BioWorld International Correspondent
Active Biotech AB is seeking SEK150 million (US$20 million) in new funding via a rights issue of about 3.7 million convertible debentures, priced at SEK40 each.
Existing shareholders will be entitled to subscribe for one debenture for each nine shares currently held. Each debenture will be convertible to one share in the company, at a conversion price of SEK40, and will yield an annual rate of interest of 2 percent. Conversion will be permitted throughout the term of the debt, through its maturity date on June 30, 2009. From Jan. 1, 2007, Active Biotech will be entitled to redeem the debentures if its average share price after that date has exceeded the conversion price for 30 straight days. Debenture holders will have 30 days to decide whether to accept or to request conversion to equity.
MGA Holding AB, of Stockholm, Sweden, the personal investment vehicle of company Chairman Mats Arnhög, which holds a 28.9 percent stake in the company, has agreed to underwrite the entire issue. Shareholders must first agree to the transaction. An extraordinary general meeting will be held during November, said Active Biotech Chief Financial Officer Hans Kolam, after publication of the company’s third-quarter results on Nov. 5. The company anticipates acceptance.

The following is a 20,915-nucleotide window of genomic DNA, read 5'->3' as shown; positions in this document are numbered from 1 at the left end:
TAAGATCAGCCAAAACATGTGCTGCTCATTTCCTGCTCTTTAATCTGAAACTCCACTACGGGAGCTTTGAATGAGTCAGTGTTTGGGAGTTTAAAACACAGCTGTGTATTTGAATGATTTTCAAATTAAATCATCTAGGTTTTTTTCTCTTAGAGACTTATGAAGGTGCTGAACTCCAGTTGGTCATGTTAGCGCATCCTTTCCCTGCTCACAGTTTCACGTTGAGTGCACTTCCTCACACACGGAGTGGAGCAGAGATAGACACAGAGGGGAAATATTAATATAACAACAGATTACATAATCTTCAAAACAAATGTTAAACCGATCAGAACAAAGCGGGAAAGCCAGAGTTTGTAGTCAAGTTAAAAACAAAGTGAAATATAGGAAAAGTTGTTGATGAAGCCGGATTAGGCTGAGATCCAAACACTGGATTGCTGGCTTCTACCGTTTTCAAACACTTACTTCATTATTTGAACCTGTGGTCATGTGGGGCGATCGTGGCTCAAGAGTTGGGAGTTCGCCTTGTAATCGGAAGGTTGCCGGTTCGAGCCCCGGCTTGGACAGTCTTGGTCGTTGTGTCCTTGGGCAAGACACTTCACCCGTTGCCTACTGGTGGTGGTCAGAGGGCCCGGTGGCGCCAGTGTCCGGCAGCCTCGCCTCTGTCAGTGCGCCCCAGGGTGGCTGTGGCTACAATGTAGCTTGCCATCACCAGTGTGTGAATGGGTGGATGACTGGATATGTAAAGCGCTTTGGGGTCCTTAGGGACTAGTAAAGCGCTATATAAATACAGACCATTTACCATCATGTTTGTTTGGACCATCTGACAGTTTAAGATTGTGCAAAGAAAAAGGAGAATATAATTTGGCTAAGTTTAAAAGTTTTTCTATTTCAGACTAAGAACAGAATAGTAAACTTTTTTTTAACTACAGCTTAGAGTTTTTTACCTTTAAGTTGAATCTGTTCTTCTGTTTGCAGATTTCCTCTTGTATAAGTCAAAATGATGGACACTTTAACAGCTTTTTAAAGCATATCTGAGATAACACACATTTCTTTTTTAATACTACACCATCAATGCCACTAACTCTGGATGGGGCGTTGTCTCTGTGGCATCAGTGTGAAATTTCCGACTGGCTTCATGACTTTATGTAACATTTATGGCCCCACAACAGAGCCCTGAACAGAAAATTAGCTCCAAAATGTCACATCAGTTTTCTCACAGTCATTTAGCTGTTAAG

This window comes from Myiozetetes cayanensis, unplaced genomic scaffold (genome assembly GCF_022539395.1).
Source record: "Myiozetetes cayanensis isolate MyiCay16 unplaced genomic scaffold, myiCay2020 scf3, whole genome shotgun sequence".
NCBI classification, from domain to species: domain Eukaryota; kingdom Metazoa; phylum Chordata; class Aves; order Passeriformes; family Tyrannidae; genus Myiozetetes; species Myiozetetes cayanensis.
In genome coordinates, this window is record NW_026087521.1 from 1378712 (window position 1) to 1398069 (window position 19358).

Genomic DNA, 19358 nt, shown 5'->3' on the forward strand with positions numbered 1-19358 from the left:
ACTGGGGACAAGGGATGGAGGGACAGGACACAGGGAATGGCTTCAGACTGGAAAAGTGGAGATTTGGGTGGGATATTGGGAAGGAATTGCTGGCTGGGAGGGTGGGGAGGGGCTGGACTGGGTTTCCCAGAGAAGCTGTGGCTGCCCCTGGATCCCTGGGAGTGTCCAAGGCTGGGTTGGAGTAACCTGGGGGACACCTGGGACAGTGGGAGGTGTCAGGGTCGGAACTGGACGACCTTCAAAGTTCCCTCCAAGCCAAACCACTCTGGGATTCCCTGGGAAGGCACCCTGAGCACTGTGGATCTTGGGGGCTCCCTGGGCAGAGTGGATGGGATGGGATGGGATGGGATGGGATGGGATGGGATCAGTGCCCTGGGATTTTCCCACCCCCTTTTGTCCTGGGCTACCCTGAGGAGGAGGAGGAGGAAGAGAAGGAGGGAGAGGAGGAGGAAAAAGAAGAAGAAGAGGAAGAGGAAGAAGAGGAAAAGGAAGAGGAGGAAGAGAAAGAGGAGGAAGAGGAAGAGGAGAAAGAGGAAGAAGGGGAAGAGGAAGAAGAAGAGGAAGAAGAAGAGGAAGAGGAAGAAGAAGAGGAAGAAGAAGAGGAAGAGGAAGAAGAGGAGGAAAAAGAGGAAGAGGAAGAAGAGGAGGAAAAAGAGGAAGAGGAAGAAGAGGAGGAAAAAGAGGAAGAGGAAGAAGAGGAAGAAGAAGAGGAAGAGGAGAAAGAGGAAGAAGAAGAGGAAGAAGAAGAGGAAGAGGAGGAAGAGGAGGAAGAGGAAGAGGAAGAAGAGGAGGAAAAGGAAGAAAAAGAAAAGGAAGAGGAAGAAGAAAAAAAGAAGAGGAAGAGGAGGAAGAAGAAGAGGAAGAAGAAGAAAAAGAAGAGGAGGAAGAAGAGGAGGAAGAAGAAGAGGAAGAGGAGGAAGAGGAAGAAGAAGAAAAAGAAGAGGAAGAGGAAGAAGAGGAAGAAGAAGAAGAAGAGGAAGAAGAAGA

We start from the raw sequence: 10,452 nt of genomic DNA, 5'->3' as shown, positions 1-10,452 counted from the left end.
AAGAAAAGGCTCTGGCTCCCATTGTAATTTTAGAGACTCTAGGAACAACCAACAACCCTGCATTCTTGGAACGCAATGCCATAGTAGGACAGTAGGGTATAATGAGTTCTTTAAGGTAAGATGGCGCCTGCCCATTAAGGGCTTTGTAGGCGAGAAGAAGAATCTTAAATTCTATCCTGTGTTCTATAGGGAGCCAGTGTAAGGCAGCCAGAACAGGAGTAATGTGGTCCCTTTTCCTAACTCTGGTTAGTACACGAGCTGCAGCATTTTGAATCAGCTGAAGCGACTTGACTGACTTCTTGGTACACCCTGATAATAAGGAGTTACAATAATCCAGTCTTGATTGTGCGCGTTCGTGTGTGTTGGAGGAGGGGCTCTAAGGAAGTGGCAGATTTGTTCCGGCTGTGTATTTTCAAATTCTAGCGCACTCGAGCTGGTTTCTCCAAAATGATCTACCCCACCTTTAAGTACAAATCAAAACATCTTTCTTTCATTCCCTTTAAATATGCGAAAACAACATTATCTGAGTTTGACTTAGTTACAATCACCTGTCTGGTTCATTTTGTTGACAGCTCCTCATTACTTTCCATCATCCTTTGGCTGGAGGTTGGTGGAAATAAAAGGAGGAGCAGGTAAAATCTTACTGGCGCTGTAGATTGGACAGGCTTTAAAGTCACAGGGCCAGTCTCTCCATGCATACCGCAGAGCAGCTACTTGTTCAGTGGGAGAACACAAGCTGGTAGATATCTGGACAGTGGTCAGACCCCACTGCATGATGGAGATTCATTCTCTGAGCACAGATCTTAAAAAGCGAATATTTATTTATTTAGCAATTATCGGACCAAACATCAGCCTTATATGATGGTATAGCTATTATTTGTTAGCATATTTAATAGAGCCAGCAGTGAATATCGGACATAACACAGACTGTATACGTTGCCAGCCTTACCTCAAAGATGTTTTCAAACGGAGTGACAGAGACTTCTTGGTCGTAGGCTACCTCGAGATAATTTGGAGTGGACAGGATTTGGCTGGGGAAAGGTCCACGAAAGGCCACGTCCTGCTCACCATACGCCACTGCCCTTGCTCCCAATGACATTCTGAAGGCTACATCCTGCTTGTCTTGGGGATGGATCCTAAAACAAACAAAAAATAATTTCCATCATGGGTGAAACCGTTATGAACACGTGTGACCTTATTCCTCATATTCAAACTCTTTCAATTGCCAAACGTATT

“The money will be in the bank sometime in mid-December,” Kolam said.
The transaction should double Lund, Sweden-based Active Biotech’s reserves. It held SEK149.9 million in cash and equivalents at the end of the second quarter and then received an up-front payment of $5 million from Teva Pharmaceutical Industries Ltd., of Jerusalem, as part of a development deal involving its multiple sclerosis drug laquinimod. (See BioWorld International, June 16, 2004.)
“We are not in an urgent need of funding. What is always important is to get the money when it is possible to do so,” Kolam said. The company plans to use the cash to fund its three remaining projects that are not yet partnered: TTS CD3, in a dose-escalating Phase I trial in non-small-cell lung carcinoma patients; TASQ, an oral prostate cancer treatment, which has completed a Phase I trial in healthy volunteers and is due to enter a Phase I trial in patients in the fourth quarter; and 57-57, a treatment for systemic lupus erythematosus, which is due to enter a Phase I trial this quarter.
The choice of funding instrument represents something of a new departure for Swedish biotechnology companies. Typically, they undertake rights offerings directed at their shareholders when they need more cash. Active Biotech netted SEK216.7 million via that route last year, but preferred this time to protect its shareholders from more dilution.
“Our internal belief is that the current share price doesn’t really reflect the true value of the company,” Kolam said. Based on Monday’s closing share price of SEK46.5, the company was valued at about SEK1.6 billion.
In parallel with the fund-raising efforts, Active Biotech is pressing ahead with a rolling program of layoffs, which it introduced earlier this year as it exited from early discovery research. The company employed 175 people at the start of the process.
“Entering into 2005, we will end up with, I would say, approximately 90 employees,” Kolam said.